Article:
White Pine Needlecasts
(Canavirgella banfieldii and Mycosphaerella dearnessii)

In June 2010, the majority of public assistance requests for tree disease concerns were due to the yellowing, browning, and premature needle loss of white pines. The condition was observed throughout the state, but was most severe in western and southern counties. The occurrence of needle diseases and needle browning on white pine was reported from throughout New England.

Aerial view of affected white pine crowns. Photo: MFS.Two diseases (caused by fungi) were of particular importance, and trees were affected by either or both. The first is called Canavirgella needle cast (Canavirgella banfieldii); the second is called “brown spot” (Mycosphaerella dearnessii). Significant levels of Canavirgella had been observed since 2006, potentially as a result of the very wet springs and summers we had. The fungi require free moisture to germinate and grow into the needles, and those years had been very wet. The yellowing needles are one-year-old needles. Infection (if it occurs) of the new needles takes place in spring and summer. There are no fungicides recommended for managing either brown spot or Canavirgella, primarily because they have not been a serious problem before.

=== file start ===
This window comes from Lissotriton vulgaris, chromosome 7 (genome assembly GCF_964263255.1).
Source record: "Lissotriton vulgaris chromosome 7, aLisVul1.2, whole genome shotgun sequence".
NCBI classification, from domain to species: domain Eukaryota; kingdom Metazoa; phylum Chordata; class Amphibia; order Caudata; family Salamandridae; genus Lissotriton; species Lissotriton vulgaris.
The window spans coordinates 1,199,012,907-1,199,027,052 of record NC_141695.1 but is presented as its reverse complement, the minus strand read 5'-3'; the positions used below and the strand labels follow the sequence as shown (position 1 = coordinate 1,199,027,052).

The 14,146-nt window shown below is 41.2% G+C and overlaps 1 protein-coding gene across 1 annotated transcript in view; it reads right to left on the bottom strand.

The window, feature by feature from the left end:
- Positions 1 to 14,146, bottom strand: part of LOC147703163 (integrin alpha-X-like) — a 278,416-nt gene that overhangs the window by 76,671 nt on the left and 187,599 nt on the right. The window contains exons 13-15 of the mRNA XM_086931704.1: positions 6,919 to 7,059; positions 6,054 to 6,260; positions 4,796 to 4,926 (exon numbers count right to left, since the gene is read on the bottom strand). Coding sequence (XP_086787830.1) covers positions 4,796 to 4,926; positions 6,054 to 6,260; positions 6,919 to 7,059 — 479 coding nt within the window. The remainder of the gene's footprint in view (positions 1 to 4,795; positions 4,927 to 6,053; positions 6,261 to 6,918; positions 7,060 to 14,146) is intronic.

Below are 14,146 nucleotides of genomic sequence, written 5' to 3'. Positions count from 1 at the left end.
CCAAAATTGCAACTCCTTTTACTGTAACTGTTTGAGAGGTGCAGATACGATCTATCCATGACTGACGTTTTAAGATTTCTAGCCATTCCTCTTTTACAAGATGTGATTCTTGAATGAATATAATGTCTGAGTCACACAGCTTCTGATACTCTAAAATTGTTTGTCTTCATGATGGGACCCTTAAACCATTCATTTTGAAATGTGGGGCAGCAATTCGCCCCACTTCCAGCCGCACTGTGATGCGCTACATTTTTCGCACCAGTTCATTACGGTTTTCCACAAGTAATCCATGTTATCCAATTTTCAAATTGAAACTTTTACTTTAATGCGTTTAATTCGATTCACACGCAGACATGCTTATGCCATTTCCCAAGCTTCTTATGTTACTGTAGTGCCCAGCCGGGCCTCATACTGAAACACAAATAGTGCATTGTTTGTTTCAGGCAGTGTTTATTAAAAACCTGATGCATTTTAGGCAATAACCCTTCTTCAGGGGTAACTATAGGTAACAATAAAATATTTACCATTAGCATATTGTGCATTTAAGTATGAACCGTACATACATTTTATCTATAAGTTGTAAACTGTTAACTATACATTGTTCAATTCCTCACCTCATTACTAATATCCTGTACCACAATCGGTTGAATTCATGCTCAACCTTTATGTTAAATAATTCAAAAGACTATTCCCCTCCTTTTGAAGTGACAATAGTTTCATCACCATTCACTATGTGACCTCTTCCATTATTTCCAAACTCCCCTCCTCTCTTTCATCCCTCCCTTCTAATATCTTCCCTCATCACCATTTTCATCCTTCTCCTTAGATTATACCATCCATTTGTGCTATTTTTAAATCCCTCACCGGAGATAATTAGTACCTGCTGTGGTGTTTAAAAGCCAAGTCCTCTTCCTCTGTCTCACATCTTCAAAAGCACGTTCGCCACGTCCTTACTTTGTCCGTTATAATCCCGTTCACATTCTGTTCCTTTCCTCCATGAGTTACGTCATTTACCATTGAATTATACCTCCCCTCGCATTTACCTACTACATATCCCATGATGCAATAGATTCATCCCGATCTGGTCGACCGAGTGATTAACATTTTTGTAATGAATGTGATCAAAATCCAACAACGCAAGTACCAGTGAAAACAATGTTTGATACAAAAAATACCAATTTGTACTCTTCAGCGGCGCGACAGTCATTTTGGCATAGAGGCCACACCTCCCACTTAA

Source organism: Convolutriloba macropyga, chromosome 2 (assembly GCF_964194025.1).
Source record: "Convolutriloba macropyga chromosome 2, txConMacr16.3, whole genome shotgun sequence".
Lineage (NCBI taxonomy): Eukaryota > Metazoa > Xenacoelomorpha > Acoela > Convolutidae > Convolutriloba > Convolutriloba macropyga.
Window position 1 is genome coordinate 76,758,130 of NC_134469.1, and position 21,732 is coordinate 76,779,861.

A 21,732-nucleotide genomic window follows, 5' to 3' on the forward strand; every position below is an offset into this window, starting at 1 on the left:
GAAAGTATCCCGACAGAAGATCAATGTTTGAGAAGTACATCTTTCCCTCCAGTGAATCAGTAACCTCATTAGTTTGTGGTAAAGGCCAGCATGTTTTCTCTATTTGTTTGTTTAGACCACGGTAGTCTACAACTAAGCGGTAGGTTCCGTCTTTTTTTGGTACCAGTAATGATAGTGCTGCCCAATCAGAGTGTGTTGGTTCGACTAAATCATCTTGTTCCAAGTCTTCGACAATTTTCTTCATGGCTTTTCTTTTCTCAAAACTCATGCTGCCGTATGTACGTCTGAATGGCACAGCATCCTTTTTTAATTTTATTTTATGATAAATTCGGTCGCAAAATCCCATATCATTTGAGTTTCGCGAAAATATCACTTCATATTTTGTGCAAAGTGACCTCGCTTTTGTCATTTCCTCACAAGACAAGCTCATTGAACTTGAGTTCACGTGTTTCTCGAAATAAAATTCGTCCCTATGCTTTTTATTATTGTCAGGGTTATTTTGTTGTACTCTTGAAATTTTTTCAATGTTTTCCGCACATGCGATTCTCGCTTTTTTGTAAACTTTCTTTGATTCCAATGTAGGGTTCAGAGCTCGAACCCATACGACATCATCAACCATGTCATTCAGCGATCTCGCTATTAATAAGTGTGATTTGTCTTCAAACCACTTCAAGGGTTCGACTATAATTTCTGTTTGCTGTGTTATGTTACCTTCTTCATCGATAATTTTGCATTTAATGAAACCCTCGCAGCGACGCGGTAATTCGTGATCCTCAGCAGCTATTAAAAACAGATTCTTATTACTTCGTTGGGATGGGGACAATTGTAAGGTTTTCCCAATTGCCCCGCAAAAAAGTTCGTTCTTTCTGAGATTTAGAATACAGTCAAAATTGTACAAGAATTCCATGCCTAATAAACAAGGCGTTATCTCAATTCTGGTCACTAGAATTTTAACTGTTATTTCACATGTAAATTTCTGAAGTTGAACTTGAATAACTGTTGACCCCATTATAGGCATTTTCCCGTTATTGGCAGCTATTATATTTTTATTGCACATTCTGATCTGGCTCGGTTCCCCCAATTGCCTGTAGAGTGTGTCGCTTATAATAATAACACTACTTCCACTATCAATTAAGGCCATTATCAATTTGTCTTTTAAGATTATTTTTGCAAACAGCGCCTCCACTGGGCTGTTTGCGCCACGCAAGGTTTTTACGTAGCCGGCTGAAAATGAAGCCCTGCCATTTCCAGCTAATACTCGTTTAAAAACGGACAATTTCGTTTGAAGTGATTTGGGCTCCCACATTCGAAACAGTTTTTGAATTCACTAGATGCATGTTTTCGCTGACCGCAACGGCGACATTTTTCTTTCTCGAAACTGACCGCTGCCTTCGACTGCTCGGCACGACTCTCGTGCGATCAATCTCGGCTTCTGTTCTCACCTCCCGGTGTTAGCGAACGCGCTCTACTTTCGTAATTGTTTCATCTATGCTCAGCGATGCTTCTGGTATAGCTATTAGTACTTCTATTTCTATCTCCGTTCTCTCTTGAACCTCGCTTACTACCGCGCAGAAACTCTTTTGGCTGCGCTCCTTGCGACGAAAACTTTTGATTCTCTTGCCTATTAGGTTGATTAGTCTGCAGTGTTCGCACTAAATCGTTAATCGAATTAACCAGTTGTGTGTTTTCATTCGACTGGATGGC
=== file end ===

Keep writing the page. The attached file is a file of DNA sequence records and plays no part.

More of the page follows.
To date, there has been no documented tree mortality from these diseases, but some trees do appear to have very thin crowns. Younger, regenerated trees in the understory are also affected, and may be more at risk of succumbing than the mature overstory trees.

More information about a 2011 regional study of white pine needlecasts can be found here.


Maine Forest Service - Forest Health and Monitoring Division